Tag Archives: North Bay

Service to the Armed Forces Volunteers Support ‘Wings Over Solano’ at Travis Air Force Base

By Larry Dietz, Public Affairs Officer

Photo by Samar Salma/American Red Cross

The U.S. Air Force hosted their annual Wings Over Solano Air Show at Travis Air Force Base on May 14 and 15. The show was open 11 a.m. to 3 p.m. on both days and featured a wide range of aircraft from the Pitts Special S13, right on through to state-of-the-art aircraft such has the B-2 Spirit Stealth Bomber and the F-35 Lighting multirole combat aircraft.

Red Cross volunteers converged on Travis from all of the Northern California Coast Region Chapters – Silicon Valley, Bay Area, Central Coast, Heart of the Valley and North Bay. Under the leadership of Liz Dietz and Marilyn Byington, volunteers offered training, minor first aid supplies such as band aids, water and ear plugs. They also informed show goers about the Red Cross mission and spoke to service members about services the Red Cross offers to them and their families.

Volunteer Stuart Chessen managed logistics for the effort. More than a dozen additional Red Cross volunteers supported the event, and volunteer Salma Samar took great photos and videos.

Mary Ann “Stormy” Reilly and Stuart Chessen taught hands-only CPR, which is a relatively new technique introduced to help save lives through CPR where people are reluctant to give rescue breaths, especially in the COVID-19 era. On these two wonderfully warm days, there were kids aged 7-14 years old and some older adults who stopped by to observe, practice and learn about ‘Hands Only CPR’ and what to do if someone is choking on something. These people got down on their knees to practice, and worked hard to do what they needed, to help save someone’s life. 

Photo by Samar Salma/American Red Cross

Peg Geringer taught ‘Stop the Bleed.’ If you are involved in an incident where there is a severe, bleeding wound, the first thing to do is to call ‘911’. After that, Peg explained that you use direct pressure to stop the bleeding by putting your two hands over the wound and pressing down hard with your upper body.  If you have a roller gauze, take the end of it and start stuffing the injury with as much gauze as you can. Tie off the roll over the wound and if you have a tourniquet handy, apply it 2-3 inches above or below the wound, but NOT over a joint.  Turn the stick or windlass as tight as you can to stop the bleeding. Tourniquets are used as a LAST resort to stop the bleeding.  Cover them to prevent shock.  You may put a large ‘T’ on their forehead with a Sharpie, so the medics know the person has a tourniquet on their body.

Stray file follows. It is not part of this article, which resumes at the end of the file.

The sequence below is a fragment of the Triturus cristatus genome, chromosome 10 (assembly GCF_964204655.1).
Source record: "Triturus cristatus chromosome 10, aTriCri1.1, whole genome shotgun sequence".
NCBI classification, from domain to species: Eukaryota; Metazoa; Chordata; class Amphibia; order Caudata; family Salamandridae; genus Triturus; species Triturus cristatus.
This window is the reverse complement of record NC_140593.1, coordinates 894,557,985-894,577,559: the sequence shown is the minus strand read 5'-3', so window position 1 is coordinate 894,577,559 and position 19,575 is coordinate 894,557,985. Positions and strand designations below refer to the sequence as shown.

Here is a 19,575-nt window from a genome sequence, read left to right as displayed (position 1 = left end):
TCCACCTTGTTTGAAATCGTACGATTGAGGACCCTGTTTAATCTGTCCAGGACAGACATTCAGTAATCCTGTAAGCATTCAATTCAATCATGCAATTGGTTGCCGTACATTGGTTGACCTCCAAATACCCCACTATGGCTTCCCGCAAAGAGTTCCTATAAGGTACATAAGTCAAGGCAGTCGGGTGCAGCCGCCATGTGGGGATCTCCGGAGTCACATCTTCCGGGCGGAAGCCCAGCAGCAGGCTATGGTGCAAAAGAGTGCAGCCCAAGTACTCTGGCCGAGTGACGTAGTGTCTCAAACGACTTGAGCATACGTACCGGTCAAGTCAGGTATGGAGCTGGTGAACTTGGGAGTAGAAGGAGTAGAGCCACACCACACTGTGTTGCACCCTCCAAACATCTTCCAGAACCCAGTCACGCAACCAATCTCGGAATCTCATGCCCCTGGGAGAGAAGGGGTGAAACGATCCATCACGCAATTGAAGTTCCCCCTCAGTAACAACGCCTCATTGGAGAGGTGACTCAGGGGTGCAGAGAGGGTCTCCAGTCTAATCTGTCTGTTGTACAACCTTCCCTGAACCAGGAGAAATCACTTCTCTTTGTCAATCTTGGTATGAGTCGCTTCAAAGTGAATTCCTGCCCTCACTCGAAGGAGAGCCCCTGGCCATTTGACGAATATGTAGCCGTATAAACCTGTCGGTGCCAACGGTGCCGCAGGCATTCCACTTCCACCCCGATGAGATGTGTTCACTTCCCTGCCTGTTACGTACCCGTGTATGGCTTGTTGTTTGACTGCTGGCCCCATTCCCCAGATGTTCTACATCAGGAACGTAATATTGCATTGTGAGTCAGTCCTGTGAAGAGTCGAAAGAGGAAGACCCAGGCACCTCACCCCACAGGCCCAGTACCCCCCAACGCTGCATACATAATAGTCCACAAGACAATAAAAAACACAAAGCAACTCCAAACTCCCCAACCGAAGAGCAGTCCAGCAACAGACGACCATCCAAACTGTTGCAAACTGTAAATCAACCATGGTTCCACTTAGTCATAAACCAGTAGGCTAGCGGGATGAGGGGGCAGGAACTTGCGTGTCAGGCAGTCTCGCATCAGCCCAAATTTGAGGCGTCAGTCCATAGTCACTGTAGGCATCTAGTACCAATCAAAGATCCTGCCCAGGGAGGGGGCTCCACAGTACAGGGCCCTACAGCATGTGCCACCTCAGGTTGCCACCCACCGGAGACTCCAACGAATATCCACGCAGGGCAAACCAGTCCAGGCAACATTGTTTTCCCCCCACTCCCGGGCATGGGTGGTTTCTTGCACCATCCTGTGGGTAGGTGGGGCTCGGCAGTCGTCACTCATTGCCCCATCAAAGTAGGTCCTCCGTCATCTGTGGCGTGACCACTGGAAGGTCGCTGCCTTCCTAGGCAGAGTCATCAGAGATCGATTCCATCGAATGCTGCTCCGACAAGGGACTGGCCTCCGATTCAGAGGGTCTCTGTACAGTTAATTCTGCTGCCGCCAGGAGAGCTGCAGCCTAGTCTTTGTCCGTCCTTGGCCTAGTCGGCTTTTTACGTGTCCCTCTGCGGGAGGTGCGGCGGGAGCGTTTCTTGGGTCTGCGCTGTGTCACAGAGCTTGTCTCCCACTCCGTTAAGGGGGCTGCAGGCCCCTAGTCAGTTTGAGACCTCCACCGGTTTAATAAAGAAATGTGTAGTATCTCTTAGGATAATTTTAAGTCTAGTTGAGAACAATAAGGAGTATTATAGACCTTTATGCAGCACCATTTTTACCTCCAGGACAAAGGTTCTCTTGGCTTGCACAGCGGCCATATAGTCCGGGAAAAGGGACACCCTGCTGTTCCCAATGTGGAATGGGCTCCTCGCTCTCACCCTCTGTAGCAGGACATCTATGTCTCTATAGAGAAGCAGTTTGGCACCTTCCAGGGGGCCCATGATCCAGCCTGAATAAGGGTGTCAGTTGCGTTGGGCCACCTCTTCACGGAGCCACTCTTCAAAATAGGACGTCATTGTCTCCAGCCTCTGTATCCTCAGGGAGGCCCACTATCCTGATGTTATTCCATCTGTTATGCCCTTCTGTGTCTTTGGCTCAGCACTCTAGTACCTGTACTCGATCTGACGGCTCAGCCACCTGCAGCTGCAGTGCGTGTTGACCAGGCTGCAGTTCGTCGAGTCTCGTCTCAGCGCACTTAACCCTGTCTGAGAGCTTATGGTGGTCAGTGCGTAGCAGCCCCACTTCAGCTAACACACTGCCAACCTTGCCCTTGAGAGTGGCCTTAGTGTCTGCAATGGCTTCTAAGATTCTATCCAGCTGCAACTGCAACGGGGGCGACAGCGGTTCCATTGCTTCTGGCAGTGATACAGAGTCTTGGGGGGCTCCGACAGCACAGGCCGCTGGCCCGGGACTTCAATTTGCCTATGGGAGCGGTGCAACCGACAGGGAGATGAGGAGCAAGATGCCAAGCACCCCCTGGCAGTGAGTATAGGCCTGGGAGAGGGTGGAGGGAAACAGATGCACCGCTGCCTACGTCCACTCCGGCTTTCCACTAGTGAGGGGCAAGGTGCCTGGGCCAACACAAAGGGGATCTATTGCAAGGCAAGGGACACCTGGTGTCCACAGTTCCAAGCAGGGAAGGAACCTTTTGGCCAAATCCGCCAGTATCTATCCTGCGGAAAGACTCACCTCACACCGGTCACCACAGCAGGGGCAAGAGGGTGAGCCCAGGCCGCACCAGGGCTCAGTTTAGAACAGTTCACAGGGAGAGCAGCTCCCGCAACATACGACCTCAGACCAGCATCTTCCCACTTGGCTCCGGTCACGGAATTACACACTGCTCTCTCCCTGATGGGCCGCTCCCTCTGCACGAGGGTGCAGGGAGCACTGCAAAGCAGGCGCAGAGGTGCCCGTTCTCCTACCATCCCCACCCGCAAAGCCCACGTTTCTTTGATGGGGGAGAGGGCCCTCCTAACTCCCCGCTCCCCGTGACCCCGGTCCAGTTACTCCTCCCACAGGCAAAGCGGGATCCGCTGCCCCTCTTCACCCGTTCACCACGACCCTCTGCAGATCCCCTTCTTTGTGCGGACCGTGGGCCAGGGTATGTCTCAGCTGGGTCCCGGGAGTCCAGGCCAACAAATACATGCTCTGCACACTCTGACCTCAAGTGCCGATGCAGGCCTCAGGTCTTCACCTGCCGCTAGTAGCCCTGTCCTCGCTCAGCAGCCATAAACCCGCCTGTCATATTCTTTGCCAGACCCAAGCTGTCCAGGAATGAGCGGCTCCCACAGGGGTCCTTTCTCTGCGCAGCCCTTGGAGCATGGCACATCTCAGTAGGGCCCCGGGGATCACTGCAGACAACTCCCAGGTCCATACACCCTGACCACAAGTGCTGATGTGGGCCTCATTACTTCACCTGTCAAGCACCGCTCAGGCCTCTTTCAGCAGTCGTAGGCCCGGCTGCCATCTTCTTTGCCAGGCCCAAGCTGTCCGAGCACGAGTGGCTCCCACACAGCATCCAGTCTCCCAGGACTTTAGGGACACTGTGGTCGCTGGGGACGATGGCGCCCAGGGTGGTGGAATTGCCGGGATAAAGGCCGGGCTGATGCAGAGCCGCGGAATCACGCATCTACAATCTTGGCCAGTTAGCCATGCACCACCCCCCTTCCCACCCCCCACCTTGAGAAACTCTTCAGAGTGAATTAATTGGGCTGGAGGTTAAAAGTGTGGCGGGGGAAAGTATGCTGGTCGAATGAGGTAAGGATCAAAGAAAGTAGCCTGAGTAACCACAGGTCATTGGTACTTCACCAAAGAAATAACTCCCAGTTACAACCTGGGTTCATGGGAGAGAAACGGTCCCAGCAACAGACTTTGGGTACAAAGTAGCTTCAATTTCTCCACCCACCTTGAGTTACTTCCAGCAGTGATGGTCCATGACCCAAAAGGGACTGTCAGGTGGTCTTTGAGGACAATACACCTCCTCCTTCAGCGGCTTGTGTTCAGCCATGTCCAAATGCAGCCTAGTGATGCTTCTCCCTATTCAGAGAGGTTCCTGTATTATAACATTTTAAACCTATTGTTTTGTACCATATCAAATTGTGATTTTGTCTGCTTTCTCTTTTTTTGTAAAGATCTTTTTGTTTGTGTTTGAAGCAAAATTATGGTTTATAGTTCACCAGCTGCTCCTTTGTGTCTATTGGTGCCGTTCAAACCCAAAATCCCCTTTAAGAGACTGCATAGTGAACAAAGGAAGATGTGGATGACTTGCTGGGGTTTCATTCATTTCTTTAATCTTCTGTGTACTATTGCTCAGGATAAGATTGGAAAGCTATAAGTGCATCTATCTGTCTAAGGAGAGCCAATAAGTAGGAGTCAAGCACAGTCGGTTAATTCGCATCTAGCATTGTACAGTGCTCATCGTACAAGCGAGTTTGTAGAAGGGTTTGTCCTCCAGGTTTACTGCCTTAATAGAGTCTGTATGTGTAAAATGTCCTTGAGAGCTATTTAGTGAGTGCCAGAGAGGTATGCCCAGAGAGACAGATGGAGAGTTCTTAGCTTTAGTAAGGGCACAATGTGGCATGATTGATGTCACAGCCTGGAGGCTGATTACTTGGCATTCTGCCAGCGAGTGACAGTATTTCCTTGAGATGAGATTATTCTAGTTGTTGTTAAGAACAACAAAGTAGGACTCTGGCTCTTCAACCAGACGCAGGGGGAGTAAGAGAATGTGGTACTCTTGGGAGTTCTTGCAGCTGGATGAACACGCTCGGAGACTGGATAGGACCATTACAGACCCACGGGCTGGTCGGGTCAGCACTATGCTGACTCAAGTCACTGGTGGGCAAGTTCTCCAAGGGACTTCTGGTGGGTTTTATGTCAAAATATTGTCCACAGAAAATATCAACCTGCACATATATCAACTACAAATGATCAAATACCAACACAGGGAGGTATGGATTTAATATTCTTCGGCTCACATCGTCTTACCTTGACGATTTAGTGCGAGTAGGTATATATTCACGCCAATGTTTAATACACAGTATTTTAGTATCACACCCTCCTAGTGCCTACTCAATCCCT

Together these two seasoned volunteers trained about 60 people during the weekend event.

The Red Cross presence at Wings over Solano was another example of Red Cross Service to the Armed Forces support. The Red Cross provides the military services with emergency communications services, support to Military Hospitals and Veterans Affairs (VA) Health Facilities as well as by building strong families and resilient communities.

Looking back on 2021

Please join us as we say goodbye to 2021 with a look back at some of our favorite stories of the year from all of our lines of service.

Service to the Armed Forces

Lisa Ann Rohr was one of nine Red Cross SAF Mobile personnel who left the U.S. for overseas duty from August 2020 to April 2021. Lisa Ann was one of two Red Crossers initially stationed in Iraq, at the diplomatic post Baghdad Diplomatic Support Center (BDSC).

She says: “My entire ‘boots on the ground’ experience providing virtual services in Emergency Communications Messaging Delivery and Service Member follow-up with my peers, to creative ‘no contact’ distribution of incoming holiday donations, gifts and personal care items, to organizing cooking classes, language classes, and cultural history classes for U.S. and Coalition military forces serving their deployment rotation at BDSC, was a dream come true!”

You can read more about Lisa’s experiences here.


Lifesaving Blood

Blood donor Jennifer Sahni credits the Red Cross for saving her life after a challenging childbirth. After delivery, Jennifer’s cesarean incision would not stop bleeding. She received two units of blood, which stabilized her. Two days later, she had to receive a second transfusion with an additional two units of blood. She was able to go home the next day.